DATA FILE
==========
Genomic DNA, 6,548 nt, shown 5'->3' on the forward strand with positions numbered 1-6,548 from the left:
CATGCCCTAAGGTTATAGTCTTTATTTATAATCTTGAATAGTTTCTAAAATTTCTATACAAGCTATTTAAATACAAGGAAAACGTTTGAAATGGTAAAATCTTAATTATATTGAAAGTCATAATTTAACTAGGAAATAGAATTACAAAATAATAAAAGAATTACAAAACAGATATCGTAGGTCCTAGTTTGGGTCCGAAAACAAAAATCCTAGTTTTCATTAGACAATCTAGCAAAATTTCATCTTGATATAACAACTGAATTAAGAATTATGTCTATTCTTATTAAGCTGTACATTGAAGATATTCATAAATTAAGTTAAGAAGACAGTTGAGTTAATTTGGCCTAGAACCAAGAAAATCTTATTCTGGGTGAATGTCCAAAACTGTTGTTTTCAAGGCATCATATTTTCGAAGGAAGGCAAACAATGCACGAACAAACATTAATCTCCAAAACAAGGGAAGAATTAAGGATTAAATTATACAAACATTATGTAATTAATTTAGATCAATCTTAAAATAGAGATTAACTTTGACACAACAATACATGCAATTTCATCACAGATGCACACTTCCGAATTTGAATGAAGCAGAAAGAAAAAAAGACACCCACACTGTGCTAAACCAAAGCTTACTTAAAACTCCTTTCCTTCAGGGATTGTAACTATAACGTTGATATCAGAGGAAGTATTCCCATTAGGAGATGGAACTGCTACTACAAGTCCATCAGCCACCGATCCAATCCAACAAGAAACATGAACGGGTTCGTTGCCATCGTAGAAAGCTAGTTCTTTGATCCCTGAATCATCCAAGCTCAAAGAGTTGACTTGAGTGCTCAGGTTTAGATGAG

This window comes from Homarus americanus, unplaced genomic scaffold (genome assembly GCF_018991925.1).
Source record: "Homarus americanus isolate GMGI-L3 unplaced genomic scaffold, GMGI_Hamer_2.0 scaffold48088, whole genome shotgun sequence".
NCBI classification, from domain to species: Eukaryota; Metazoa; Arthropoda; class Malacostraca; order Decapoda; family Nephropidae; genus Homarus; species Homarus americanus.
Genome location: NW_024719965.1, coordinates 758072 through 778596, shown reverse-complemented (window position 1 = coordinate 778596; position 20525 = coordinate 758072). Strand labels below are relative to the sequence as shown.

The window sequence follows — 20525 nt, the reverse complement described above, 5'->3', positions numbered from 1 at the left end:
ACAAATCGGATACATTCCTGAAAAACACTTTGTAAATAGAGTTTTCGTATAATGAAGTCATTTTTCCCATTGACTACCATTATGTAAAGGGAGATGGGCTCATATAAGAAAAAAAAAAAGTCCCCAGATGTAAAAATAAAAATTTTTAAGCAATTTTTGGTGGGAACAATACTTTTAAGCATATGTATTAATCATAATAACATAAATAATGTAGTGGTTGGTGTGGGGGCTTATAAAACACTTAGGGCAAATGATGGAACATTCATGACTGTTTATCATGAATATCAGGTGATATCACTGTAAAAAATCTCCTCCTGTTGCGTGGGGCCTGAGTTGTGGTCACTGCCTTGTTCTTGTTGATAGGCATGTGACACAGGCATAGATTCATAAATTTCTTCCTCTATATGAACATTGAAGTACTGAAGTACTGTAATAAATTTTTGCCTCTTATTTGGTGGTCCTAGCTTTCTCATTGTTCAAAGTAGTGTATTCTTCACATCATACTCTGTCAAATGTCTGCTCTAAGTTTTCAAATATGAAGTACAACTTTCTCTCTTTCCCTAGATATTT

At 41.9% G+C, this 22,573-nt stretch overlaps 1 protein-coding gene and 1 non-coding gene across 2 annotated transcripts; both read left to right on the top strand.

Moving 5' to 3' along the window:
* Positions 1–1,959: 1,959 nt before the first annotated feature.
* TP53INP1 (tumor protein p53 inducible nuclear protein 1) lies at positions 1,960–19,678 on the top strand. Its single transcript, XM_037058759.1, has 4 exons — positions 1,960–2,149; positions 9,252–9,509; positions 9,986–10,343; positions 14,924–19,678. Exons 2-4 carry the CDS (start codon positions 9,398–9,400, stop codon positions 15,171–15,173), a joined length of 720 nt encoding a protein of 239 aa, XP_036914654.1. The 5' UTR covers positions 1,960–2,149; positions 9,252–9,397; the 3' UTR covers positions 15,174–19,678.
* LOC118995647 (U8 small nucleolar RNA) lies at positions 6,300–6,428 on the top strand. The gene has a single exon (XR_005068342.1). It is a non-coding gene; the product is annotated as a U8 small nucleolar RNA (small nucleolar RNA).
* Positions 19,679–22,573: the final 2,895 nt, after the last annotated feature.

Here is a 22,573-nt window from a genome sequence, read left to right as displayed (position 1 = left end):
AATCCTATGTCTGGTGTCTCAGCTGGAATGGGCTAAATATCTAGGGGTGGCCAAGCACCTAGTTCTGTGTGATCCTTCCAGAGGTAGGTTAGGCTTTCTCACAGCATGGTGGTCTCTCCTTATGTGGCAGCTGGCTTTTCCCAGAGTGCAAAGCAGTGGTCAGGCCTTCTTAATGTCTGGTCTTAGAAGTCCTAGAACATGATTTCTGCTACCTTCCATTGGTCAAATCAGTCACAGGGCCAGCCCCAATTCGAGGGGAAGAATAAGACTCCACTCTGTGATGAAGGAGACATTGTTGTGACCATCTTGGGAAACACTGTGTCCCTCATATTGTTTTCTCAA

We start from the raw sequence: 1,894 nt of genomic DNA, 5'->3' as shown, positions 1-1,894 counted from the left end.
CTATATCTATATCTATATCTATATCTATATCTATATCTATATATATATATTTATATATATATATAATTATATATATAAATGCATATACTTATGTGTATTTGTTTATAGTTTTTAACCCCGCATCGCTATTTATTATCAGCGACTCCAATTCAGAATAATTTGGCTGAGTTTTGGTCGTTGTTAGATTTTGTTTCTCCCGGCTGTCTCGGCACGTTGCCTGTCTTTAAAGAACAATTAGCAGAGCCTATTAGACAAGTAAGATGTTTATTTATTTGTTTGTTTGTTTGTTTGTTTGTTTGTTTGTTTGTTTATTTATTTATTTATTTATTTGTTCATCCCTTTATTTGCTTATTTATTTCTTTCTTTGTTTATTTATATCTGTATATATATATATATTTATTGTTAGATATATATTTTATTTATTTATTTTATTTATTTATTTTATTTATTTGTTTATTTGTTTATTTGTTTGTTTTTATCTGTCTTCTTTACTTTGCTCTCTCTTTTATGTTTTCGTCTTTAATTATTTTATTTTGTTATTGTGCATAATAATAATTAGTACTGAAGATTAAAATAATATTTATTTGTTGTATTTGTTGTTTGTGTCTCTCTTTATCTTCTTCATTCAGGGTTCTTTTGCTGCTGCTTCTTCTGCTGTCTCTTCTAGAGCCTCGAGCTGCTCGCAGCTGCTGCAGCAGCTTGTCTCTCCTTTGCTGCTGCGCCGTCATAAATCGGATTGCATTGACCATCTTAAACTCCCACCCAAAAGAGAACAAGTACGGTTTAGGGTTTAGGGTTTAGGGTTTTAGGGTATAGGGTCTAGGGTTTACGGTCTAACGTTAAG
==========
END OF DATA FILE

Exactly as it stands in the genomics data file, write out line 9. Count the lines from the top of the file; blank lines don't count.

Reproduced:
At 41.9% G+C, this 22,573-nt stretch overlaps 1 protein-coding gene and 1 non-coding gene across 2 annotated transcripts; both read left to right on the top strand.